PA AG Sues Lead Generator for Allegedly Violating TSR

On November 2, 2022, the Pennsylvania Office of Attorney General filed a lawsuit in federal court alleging that a group of companies offering lead generation services violated the Telemarketing Sales Rule  and Pennsylvania consumer protection law.  Specifically, the OAG alleges two unlawful advertising practices.

The first unlawful ad practice allegation is that the defendants utilized deceptive online advertisements to direct consumers to websites where they would purportedly be tricked into providing contact information and survey responses.  The second unlawful ad practice allegation claims that consumers’ contact information and responses were sold to telemarketers despite numbers being on state of national Do No Call registries.

As stated in the complaint, defendants operate “dozens of websites designed for lead generating” that  advertise “gift cards to popular retailers and digital payments to mobile apps” for answering various survey questions.  According to the OAG, the websites require visitors to provide personal contact information and click a box indicating consent to mouseprint disclosures stating that consumer will  receive prerecorded calls and text messages from marketing partners (the names thereof are disclosed to by a hyperlinked list).  According to the OAG, these sellers’ products and services are oftentimes not related to the promotional offerings whatsoever.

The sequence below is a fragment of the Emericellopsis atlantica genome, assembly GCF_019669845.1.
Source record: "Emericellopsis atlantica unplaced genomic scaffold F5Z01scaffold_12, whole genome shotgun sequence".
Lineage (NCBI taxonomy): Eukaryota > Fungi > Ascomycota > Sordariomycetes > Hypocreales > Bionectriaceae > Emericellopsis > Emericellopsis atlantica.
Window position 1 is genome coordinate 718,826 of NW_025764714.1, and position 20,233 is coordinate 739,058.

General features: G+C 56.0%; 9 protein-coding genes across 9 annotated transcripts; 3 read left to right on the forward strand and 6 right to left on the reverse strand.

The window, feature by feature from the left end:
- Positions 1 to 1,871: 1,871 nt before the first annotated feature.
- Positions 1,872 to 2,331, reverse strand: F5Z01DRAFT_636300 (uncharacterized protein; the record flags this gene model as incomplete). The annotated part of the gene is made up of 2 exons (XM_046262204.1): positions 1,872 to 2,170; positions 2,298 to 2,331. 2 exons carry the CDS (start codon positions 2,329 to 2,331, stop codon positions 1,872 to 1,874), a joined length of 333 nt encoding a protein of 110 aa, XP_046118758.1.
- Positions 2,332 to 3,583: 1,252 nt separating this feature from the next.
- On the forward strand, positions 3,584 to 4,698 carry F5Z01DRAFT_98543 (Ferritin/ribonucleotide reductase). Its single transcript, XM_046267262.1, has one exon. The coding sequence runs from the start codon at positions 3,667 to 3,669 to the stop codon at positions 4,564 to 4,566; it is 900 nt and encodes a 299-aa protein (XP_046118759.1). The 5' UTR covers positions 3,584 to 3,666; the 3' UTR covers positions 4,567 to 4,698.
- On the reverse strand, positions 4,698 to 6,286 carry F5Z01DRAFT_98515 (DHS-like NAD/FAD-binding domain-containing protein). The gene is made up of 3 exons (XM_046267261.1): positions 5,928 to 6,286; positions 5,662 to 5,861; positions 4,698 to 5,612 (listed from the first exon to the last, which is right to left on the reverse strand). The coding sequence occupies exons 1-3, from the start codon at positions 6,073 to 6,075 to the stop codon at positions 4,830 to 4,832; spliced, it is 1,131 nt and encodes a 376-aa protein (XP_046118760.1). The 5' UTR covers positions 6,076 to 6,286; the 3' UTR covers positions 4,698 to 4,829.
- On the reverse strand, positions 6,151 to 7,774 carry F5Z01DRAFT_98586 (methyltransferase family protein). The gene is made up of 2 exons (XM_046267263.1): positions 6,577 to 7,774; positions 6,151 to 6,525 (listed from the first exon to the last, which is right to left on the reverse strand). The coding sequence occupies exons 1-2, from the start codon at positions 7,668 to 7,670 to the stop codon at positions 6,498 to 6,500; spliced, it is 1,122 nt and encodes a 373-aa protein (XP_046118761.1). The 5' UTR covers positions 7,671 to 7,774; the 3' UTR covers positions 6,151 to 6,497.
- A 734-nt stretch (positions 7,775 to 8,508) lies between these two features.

Here, according to the OAG’s complaint, the websites violate state consumer protection law because they “create[] a likelihood of confusion or of misunderstanding” by “failing to include clear and conspicuous disclosures advising consumers that by registering their contact information with defendants they are purportedly consenting to be contacted by multiple third party sellers, whose products and services are wholly unrelated to the promotional offerings.”

The survey questions also purportedly have mouseprint disclosures stating that clicking on answers is indicating that consumers consent to be contacted by marketing partners despite numbers being on DNC registries.

According to the complaint, the disclosures are inadequate because they are obscured by images of the promotional offer.  Importantly, the pleading further alleges that the consent sought to be obtained is insufficient because a DNC waiver requires an agreement between the telemarketer and the consumer.  In other words, the OAG’s novel theory is that an agreement with a lead generator is inadequate because a consumer’s agreement with a seller to receive calls delivering prerecorded messages is nontransferable.

According to the Pennsylvania OAG, from 2018 to 2021, more than 4.2 million Pennsylvania consumers registered their information on one of Defendant’s websites.  The lawsuit alleges that Defendant and its subsidiaries assisted and facilitated millions of violations of federal and state telemarketing laws by:

  1. Trafficking telemarketing calls to consumers who are on the Federal Do Not Call Registry
  2. Delivering telemarketing calls to consumers on the Federal Do Not Call Registry, where the consumers did not give their valid consent to be contacted